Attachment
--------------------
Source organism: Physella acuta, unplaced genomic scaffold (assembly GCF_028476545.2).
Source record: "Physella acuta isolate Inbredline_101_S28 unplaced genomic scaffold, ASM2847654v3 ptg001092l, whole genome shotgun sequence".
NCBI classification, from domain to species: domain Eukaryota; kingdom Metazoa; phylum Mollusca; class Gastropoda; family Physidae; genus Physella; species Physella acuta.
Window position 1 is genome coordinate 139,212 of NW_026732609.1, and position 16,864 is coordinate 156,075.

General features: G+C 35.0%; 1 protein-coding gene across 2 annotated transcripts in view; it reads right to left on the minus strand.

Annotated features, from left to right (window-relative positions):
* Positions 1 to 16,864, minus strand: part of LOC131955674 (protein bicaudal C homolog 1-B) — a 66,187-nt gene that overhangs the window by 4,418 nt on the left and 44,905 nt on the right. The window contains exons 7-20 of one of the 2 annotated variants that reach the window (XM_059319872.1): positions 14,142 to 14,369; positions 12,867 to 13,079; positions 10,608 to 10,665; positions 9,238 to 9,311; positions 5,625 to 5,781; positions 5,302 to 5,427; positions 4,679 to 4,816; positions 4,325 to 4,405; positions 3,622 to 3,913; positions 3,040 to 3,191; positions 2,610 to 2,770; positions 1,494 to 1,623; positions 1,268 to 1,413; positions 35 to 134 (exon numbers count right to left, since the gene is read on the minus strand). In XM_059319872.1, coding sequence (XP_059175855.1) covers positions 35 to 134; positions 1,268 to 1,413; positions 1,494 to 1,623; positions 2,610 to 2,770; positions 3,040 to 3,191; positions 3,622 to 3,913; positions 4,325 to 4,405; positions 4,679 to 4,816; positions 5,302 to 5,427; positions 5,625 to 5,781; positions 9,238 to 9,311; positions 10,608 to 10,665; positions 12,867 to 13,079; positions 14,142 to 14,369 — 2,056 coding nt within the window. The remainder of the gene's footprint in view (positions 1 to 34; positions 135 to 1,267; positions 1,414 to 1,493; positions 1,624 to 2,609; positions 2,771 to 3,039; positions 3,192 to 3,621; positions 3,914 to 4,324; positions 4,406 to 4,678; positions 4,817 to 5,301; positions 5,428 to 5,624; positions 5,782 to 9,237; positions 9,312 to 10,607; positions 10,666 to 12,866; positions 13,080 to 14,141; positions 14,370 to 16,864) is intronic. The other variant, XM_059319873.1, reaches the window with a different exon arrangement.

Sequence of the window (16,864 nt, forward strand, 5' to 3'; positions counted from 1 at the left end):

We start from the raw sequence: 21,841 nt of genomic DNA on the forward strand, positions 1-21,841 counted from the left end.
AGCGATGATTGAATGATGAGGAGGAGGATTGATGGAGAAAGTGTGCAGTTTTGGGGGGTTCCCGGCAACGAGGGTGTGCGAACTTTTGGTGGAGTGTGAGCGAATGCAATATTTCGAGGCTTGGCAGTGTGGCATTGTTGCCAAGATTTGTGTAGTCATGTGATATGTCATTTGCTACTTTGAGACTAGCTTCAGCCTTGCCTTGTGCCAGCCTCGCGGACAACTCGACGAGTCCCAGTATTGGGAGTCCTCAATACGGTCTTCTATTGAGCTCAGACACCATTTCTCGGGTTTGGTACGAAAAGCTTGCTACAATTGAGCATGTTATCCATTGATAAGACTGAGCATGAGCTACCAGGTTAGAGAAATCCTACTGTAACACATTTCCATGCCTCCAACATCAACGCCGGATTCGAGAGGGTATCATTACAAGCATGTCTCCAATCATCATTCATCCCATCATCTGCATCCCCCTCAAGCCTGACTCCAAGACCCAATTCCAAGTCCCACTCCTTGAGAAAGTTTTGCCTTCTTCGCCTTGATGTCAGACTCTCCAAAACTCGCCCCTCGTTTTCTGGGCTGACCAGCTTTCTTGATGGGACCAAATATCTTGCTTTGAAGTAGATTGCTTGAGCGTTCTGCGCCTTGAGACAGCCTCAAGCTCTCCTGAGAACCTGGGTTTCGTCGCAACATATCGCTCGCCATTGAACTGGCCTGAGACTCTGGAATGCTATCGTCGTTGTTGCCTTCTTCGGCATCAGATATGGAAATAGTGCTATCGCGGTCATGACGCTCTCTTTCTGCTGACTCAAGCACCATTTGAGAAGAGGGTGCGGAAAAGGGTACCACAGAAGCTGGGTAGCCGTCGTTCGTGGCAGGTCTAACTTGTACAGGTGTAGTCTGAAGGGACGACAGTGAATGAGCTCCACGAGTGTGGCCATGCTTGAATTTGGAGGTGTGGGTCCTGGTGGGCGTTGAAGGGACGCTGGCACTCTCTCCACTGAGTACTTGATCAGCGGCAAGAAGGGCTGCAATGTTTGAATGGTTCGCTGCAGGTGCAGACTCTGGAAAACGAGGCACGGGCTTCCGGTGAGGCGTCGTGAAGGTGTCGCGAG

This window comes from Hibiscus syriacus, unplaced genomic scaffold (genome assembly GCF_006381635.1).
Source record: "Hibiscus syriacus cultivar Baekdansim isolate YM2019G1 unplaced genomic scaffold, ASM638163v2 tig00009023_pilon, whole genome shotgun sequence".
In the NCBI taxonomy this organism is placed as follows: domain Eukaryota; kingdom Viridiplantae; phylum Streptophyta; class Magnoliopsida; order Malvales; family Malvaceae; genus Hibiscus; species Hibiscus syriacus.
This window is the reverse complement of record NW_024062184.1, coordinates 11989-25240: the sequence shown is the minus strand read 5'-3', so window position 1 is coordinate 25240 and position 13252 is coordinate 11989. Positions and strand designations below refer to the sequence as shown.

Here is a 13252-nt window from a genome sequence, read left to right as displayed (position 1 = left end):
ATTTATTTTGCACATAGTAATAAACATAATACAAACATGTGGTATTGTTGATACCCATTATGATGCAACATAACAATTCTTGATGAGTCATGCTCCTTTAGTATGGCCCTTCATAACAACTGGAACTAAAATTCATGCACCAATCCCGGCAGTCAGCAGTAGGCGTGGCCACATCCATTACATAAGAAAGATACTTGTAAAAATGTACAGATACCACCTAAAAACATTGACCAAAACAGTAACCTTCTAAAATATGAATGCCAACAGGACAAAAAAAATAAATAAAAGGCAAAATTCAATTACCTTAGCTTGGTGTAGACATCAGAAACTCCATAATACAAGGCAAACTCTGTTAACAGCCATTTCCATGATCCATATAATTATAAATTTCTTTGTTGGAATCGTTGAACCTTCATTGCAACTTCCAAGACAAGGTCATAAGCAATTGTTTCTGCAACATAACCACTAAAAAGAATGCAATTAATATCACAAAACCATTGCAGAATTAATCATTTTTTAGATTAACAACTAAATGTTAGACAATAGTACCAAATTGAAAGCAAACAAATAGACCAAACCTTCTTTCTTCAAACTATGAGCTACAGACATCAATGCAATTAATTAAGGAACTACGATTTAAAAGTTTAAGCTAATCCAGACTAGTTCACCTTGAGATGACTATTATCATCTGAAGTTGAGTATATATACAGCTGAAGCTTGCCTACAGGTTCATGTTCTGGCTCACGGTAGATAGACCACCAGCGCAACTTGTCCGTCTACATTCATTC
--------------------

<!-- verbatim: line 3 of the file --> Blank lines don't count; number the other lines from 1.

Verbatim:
NCBI classification, from domain to species: domain Eukaryota; kingdom Metazoa; phylum Mollusca; class Gastropoda; family Physidae; genus Physella; species Physella acuta.